Security forces in Venezuela have killed a string of infamous gang bosses, indicating that the gangs are no longer operating with impunity as they have for years, though some have managed to avoid the crackdown.
The latest gang leader to be killed is Darwins José Vizcaíno Guerra, alias “El Curí,” who died in a shootout with soldiers from the Bolivian National Guard (Guardia Nacional Bolivariana - GNB), El Pitazo reported.
The firefight occurred February 22 along Troncal 10, a highway linking Venezuela’s northern states of Monagas and Sucre. Estimated at about 60 members, El Curí's gang controlled villages along that highway, extorting, robbing and hijacking vehicles and cargo trucks that passed.
The killing of El Curí came just weeks after the country's most notorious gang boss, Carlos Luis Revete, alias “El Koki,” was shot dead in a police operation. El Koki was killed February 8 after a three-day manhunt in a mountainous area outside of Tejerias, in Aragua state.
Late last year, a massive operation took place against another notorious gang, Tren del Llano, which migrated from the central state of Guárico to the coast of Sucre, where the group assumed control of trafficking drugs to nearby Caribbean islands. Security forces killed more than 17 members of the gang in the November 2021 operation, including its leader, Gilberto Hernández, alias “El Malony,” according to locals who spoke to the media.
Officials in Venezuela signaled this month that authorities had launched a plan to target the country's gangs, some of which have grown so large that they are known locally as megabandas, or megagangs. At the February 17 session of the country's National Assembly, Interior Minister Remigio Ceballos told legislators that "we have identified all the criminal gangs in the country, and we are going to combat them." Ceballos, however, did not provide details about the plan or clarify whether the recent gang boss shooting deaths were a result of it.
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Authorities attacking some of the country’s most powerful gangs in such a short period of time demonstrates a drastic shift in the government's tolerance of the groups, and the regime of President Nicolás Maduro may be using the offensive to bolster its reputation and regain control of previously ceded territory.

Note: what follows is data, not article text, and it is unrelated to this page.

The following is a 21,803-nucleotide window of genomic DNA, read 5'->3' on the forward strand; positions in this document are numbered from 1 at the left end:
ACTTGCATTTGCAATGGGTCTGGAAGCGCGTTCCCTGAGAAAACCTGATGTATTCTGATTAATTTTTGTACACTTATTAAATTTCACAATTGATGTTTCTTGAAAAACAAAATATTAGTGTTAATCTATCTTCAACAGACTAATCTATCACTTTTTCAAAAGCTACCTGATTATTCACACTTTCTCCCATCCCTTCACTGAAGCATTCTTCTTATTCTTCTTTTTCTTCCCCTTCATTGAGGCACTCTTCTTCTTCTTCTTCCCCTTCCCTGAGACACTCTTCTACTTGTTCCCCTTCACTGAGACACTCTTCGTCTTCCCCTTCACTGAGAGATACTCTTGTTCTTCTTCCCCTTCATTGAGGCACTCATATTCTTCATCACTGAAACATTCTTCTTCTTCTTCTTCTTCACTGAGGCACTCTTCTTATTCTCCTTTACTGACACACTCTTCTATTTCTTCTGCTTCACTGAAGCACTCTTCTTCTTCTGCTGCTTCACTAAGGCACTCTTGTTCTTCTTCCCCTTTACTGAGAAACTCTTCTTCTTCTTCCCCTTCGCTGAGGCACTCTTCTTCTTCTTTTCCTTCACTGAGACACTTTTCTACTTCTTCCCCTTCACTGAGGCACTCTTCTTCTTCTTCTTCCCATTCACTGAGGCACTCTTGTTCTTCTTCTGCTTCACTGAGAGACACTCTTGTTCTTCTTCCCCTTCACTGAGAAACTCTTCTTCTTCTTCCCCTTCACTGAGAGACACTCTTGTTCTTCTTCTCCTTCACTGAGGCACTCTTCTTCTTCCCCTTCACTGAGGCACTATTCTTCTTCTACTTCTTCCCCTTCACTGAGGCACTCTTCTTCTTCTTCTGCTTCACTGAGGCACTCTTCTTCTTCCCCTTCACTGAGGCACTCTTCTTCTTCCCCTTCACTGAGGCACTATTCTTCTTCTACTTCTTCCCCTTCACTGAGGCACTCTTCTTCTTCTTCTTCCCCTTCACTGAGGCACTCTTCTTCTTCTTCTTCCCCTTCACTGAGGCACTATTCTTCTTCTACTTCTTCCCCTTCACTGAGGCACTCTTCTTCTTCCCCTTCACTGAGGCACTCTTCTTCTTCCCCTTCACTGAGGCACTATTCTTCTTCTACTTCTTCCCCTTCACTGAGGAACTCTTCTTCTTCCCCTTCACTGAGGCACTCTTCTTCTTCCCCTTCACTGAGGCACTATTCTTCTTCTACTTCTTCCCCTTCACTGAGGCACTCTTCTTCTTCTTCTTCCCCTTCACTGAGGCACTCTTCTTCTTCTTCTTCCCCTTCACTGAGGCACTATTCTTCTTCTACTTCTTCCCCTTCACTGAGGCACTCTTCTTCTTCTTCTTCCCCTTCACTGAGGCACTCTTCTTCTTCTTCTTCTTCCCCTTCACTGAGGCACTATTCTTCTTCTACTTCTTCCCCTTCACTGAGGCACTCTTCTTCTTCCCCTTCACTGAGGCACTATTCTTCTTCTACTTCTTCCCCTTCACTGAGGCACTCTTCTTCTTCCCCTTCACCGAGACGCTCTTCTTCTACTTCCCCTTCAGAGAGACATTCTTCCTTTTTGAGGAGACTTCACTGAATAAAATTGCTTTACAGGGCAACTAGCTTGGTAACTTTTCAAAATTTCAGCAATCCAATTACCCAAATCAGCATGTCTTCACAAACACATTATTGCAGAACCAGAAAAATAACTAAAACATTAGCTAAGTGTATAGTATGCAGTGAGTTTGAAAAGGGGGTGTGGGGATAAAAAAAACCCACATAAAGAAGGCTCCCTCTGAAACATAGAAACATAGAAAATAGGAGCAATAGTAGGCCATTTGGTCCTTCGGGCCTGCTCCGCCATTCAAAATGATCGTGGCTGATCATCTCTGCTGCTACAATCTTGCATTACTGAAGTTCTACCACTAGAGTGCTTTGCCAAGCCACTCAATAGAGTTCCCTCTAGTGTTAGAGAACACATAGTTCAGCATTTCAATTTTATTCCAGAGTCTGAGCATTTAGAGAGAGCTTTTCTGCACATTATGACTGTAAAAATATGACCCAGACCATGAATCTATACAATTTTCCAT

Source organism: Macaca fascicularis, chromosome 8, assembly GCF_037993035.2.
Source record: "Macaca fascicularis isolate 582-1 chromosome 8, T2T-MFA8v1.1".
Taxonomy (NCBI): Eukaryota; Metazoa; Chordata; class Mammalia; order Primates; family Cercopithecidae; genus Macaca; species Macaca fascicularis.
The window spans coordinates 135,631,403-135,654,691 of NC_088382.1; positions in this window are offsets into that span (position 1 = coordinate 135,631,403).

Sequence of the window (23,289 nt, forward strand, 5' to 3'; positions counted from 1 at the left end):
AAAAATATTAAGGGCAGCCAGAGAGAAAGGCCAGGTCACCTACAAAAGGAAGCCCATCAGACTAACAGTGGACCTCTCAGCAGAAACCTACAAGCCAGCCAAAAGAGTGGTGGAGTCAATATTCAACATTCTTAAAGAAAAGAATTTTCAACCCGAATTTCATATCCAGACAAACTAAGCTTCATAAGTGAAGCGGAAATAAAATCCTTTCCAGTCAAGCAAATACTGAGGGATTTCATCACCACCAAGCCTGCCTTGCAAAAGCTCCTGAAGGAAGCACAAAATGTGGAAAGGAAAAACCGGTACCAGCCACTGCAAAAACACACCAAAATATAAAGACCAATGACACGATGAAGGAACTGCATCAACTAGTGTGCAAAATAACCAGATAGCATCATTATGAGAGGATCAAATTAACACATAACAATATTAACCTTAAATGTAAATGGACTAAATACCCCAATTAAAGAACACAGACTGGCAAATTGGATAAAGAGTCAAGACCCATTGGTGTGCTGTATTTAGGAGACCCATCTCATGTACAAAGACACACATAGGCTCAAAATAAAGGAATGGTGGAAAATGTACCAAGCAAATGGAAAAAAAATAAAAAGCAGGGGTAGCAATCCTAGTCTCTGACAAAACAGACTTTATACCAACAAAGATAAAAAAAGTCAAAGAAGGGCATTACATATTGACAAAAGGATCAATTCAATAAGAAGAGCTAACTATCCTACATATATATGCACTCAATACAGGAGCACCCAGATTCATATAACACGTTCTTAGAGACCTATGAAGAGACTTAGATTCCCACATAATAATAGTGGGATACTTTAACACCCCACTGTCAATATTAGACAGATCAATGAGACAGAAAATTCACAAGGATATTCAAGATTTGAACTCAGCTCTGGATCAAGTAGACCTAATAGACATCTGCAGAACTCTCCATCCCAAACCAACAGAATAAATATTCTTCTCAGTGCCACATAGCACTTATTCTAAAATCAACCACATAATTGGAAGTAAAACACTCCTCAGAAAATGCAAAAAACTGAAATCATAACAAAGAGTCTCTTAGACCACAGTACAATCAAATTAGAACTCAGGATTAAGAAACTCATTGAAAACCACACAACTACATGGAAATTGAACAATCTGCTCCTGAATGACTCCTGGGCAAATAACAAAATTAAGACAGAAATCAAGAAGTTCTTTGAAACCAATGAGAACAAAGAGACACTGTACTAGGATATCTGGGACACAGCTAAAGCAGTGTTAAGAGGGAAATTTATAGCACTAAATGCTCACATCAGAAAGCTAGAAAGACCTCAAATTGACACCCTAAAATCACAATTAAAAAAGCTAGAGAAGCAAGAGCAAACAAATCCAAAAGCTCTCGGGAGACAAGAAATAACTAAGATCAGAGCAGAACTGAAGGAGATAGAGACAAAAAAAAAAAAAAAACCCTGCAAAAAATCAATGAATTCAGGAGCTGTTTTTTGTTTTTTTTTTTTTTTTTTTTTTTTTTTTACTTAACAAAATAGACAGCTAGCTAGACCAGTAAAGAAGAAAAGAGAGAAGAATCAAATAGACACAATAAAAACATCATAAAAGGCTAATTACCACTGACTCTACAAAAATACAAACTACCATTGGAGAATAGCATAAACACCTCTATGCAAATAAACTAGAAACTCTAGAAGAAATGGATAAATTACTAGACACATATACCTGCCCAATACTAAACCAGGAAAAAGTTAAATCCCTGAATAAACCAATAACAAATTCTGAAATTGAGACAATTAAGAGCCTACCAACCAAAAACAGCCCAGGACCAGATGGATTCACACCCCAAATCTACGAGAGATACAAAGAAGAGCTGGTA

The dismantling of the Curi gang is a prime example of this change. Since 2019, the gang had managed to take hold of traffic on the Troncal 10 highway, robbing trucks and extorting vehicles at will. Gang members were known to use the cover of nearby mountains to stage their operations but were not rooted from the area until months after a video circulated of the gang holding hostage an army sergeant, who pleads with the military, saying: "don't mess with the population, these boys won't mess with you."
Other gangs have similarly found themselves under attack after years of impunity. Just three years ago, El Koki had such a stranglehold over the hillside district outside Caracas known as Cota 905 that he held a block party, where he could be seen on video smiling with a pistol in his waistband.
His grip on the neighborhood was facilitated by one of Maduro’s failed policies: the creation of so-called peace zones, or areas where security forces maintained little to no presence. But El Koki ran afoul of the government after he raided the nearby La Vega neighborhood and his gunmen opened fire on the police and intelligence service headquarters in Caracas. Authorities responded in full force, sending some 800 troops into Cota 905.
After the raid of his stronghold, El Koki went on the run until he was shot dead by police.
It's unclear what led authorities to target the Tren del Llano gang, which had been behind criminal activities in Guárico since 2008 and managed to expand into Sucre in late 2020, conquering the coast of Paria. Rumors swirled among residents that the gang ripped off a drug shipment or kidnapped the wrong person. Whatever the reason, the government deployed a 500-strong security force to destroy the gang.
One common factor in all of the gangs targeted is that they appeared to have drawn national attention.
Meanwhile, criminal gangs like the Tren de Aragua, who have been more careful, less violent and maintain stronger ties within the national government, have so far been spared. That gang's criminal activities and operations center in the Tocorón prison are open knowledge.
Cracking down on violent groups may help Maduro promote the sense of security and governability needed for him to regain the support of Venezuelans. Maduro has lost much of his political base, as the results of the latest regional elections demonstrate.
The targeting of certain gangs also creates power vacuums, where other actors more closely aligned with the government can fill the void. For example, the Barrancas Syndicate (Sindicato de Barrancas) has controlled for at least a decade parts of the Orinoco river, which flows into the Caribbean and Atlantic Oceans. Yet the group was confronted by security forces in January after a conflict with Colombia's National Liberation Army (Ejército de Liberación Nacional - ELN), which has sought to take control of the territory.
It would not be the first time the government has tried to manipulate such conflicts to its own advantage. For example, the Colombian guerrilla force invaded the gold-mining region of eastern Bolívar. The ELN incursion occurred just as Venezuela's security forces went in to oust entrenched gangs.